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Dubai Drop-ins

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Ashish Jagtiani is the name he was born with, though that is a bit of an urban legend. He goes by the name of Jaggu, a very popular name across the airwaves. Dry, dark and lucid would describe him aptly, where one can only hope that one is not on the receiving end of that unholy trio.

This whole Santa thing about ‘tis the season to be jolly has just passed us by, but it is also visitor season in the UAE and let me tell you, it can get a bit difficult to be jolly in those circumstances.

There are broadly two types of visitors, those that you would like to have visit and those you would not. Let me delicately and subtly lay out the various types of unwelcome trippers and the reasons why some fall into the latter category, aside from the fact that they’re nincompoops.

Doesn’t feel like we are on holiday – This is the type that want to do on holiday exactly what they do at home. So meals will be daal, subzi, roti. They will wear polyester pants and full sleeve shirts on everyday of their vacation. And of course, they must watch their favourite saas-bahu soap every night, come what may. In one way, this lot is easy to please. But in a whole different way, why are they leading their everyday lives in my personal space. If you’re going to stick to your routine, do it in your house, not mine.

Been here a dozen times, but here we are again – This lot have seen everything, Burj, Yas Island, Miracle Garden, all the malls and every beach and corniche. But here they are again, for the umpteenth time, wondering why Dubai is not building new things fast enough for them to see. These are the people I take to construction sites. I show them the as yet incomplete frame of Dubai Frame, the unbuilt gates of Bollywood Park and the piece of land near Dragonmart where they will build a huge cage for the new dragon that will be importing soon. I’ll admit, sometimes out of desperation, I make up my own tourist attractions.

Because it’s free – ‘You’re in Dubai now? I’ve always wanted to come, but what to do, I’ve been so busy. Maybe sometime I’ll come see you.’ Next week they are at your door. Not only is their stay free, but they are firm believers in the philosophy that the guest must never pay. So their eating, partying, touristy stuff and sometimes even shopping are paid for by the host. Of course, they vehemently offer to return the favour when you visit them, but you know that’s never going to happen.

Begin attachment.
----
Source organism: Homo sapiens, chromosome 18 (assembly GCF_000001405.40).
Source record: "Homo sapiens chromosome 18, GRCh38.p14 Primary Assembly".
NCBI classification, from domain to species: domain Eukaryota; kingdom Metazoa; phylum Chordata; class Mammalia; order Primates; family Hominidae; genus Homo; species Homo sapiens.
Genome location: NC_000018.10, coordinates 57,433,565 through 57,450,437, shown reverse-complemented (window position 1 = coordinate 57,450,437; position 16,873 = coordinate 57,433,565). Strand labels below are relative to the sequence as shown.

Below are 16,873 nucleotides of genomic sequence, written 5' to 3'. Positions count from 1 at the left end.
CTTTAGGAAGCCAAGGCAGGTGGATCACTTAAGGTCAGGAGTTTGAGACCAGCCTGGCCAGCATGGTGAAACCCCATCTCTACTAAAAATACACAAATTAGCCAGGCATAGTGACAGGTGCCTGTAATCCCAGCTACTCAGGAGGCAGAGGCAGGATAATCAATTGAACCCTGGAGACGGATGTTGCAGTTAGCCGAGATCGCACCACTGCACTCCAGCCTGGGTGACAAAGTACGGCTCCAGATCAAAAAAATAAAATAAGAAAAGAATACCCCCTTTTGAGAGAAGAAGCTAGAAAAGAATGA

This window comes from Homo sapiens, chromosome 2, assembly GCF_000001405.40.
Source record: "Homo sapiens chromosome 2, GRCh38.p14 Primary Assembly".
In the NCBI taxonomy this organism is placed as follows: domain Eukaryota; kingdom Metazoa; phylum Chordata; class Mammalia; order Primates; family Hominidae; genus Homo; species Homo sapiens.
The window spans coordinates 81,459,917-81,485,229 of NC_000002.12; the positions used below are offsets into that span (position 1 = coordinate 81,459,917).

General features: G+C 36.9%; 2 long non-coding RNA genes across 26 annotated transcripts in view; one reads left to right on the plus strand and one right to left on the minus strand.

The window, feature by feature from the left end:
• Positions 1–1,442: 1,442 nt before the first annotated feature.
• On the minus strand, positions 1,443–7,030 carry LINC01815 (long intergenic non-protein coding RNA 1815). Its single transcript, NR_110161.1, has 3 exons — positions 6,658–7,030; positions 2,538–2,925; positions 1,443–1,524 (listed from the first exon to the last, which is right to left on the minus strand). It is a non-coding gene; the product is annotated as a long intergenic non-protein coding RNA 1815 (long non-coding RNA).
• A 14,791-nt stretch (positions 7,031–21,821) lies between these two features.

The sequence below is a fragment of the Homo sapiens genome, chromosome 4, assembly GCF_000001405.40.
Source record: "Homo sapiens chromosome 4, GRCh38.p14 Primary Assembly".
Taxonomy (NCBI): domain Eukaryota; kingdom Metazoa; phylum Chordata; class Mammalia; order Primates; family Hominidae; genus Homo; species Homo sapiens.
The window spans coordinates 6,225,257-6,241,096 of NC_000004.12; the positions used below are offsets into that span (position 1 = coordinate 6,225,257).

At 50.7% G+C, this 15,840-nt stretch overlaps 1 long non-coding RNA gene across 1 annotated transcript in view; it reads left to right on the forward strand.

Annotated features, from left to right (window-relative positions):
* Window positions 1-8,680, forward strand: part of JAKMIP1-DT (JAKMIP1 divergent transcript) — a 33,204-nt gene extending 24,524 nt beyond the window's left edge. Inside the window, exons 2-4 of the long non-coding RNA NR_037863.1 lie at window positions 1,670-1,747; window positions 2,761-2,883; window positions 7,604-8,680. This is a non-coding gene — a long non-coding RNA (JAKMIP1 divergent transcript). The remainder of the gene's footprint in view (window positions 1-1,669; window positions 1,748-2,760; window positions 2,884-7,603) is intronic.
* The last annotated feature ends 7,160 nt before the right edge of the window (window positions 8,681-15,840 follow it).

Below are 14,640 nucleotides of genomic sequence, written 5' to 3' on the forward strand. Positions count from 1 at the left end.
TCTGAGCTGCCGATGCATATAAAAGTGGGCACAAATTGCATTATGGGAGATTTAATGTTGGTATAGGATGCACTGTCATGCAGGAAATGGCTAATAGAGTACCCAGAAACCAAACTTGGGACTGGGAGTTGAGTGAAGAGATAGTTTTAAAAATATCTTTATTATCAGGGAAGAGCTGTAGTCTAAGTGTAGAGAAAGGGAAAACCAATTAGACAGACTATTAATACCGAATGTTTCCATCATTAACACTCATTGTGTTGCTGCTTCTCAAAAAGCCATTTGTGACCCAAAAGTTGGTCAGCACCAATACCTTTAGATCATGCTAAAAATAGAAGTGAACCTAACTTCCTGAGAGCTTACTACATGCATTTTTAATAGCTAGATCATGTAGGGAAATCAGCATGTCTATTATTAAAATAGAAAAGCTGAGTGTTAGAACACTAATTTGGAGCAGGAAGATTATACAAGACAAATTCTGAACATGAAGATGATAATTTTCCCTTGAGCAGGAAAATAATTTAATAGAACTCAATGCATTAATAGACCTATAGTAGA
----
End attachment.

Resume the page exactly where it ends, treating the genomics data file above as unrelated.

Unable to understand exchange rates – This is a matter of great convenience. Say you went home to Karachi or Bombay or Colombo. Your friend took you out and spent a thousand rupees on dinner. Soon after, your friend visits Dubai and expects the favour to be returned in equal measure. Since he spent a thousand, the expectation is that you will spend a thousand too, in Dirhams. Conversion rates are conveniently beyond their comprehension, but that’s only until they have to pay for something.

Won’t carry stuff to or fro – They’re coming to stay with you, you’re taking them around, taking care of them and all of that. But ask them to bring a package for you from home or carry important stuff back, and it feels like you’ve asked them to will their house to you. You will get a discourse on how much luggage they are carrying, how small their bags are, how they always get stopped by customs and how they are already carrying stuff for other people. The interesting thing about this is your visitors might not have place to carry stuff for you, but the entire time they are your SAFFRON 6 guests, they will take calls from people telling them to buy stuff for them and bring back home, which they will do happily.

Walking is impossible – This type of guest cannot have their feet touch the tarmac for the entire time they are in Dubai. From the time you pick them up from the airport, because, you know, how can they stand in a line for cabs, to the time you drop the back to the terminal, their delicate feet must not feel the strain of walking. So they will be picked up and dropped at their convenience. To the mall, from the metro, at a friend’s doorstep, across the city. Somehow the fact that you may have better things to do escapes them.

You are their personal secretary – From well before they arrive, you are sent a list of people they have to meet when they are here. Suddenly, it becomes your job to co-ordinate everybody’s schedules and time and place of meeting. It would probably include people you don’t even know, that you have to call and introduce yourself and then set up appointments with complete strangers on someone else’s behalf. Sometimes the temptation to set up these meetings in the middle of the desert tempts me. Set it up, put them in a cab and have them literally get lost.

Take personalised gifting too seriously – Since they are coming to stay with you, they must get you a gift, so it might as well be something they like. Let’s face it, your preferences are not their concern. Don’t like ornate flower vases, too bad, they love it. Here’s your gift, give it pride of place in your living room. Never enjoyed dhoklas, here’s a big boxful anyway. Don’t worry about eating it. Your guests love it, they’ll polish off their own gift before they leave

The full time complainers – Never sure why this type even bothers visiting. It is their moral duty to complain about everything they experience on their visit, to the point it makes you feel bad even though it has nothing to do with you. It’s too hot, or it’s too cold, the metro walkways are too long, cars are too fast, there’s too many restaurants to decide where to eat, the malls are too big and my personal favourite, the beach is too sandy.